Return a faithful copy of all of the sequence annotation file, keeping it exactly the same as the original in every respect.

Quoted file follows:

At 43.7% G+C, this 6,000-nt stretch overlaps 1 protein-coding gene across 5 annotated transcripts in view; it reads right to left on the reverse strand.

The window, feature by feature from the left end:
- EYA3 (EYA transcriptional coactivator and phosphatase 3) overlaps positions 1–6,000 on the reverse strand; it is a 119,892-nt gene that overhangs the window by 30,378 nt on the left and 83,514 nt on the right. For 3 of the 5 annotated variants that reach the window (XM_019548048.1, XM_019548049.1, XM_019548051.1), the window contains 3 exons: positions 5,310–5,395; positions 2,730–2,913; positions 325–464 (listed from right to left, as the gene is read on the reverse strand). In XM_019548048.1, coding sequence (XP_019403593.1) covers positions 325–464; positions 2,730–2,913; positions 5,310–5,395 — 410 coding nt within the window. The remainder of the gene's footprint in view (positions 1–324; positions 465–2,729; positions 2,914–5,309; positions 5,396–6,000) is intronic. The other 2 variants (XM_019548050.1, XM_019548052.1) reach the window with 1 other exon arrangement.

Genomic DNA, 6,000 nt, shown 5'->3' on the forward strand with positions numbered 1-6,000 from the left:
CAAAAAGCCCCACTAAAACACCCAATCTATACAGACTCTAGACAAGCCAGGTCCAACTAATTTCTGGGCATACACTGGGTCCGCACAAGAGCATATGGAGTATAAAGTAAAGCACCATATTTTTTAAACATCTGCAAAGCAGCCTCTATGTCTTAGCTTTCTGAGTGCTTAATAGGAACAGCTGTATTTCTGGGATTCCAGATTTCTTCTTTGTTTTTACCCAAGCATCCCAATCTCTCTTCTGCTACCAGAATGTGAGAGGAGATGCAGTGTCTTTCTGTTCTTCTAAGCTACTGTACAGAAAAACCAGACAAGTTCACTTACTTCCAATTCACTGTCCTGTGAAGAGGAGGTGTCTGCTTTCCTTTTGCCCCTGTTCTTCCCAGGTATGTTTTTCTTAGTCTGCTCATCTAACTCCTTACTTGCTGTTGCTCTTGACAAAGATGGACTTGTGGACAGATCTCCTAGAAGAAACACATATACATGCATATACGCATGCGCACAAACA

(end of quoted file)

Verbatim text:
At 43.7% G+C, this 6,000-nt stretch overlaps 1 protein-coding gene across 5 annotated transcripts in view; it reads right to left on the reverse strand.

The window, feature by feature from the left end:
- EYA3 (EYA transcriptional coactivator and phosphatase 3) overlaps positions 1–6,000 on the reverse strand; it is a 119,892-nt gene that overhangs the window by 30,378 nt on the left and 83,514 nt on the right. For 3 of the 5 annotated variants that reach the window (XM_019548048.1, XM_019548049.1, XM_019548051.1), the window contains 3 exons: positions 5,310–5,395; positions 2,730–2,913; positions 325–464 (listed from right to left, as the gene is read on the reverse strand). In XM_019548048.1, coding sequence (XP_019403593.1) covers positions 325–464; positions 2,730–2,913; positions 5,310–5,395 — 410 coding nt within the window. The remainder of the gene's footprint in view (positions 1–324; positions 465–2,729; positions 2,914–5,309; positions 5,396–6,000) is intronic. The other 2 variants (XM_019548050.1, XM_019548052.1) reach the window with 1 other exon arrangement.

Genomic DNA, 6,000 nt, shown 5'->3' on the forward strand with positions numbered 1-6,000 from the left:
CAAAAAGCCCCACTAAAACACCCAATCTATACAGACTCTAGACAAGCCAGGTCCAACTAATTTCTGGGCATACACTGGGTCCGCACAAGAGCATATGGAGTATAAAGTAAAGCACCATATTTTTTAAACATCTGCAAAGCAGCCTCTATGTCTTAGCTTTCTGAGTGCTTAATAGGAACAGCTGTATTTCTGGGATTCCAGATTTCTTCTTTGTTTTTACCCAAGCATCCCAATCTCTCTTCTGCTACCAGAATGTGAGAGGAGATGCAGTGTCTTTCTGTTCTTCTAAGCTACTGTACAGAAAAACCAGACAAGTTCACTTACTTCCAATTCACTGTCCTGTGAAGAGGAGGTGTCTGCTTTCCTTTTGCCCCTGTTCTTCCCAGGTATGTTTTTCTTAGTCTGCTCATCTAACTCCTTACTTGCTGTTGCTCTTGACAAAGATGGACTTGTGGACAGATCTCCTAGAAGAAACACATATACATGCATATACGCATGCGCACAAACA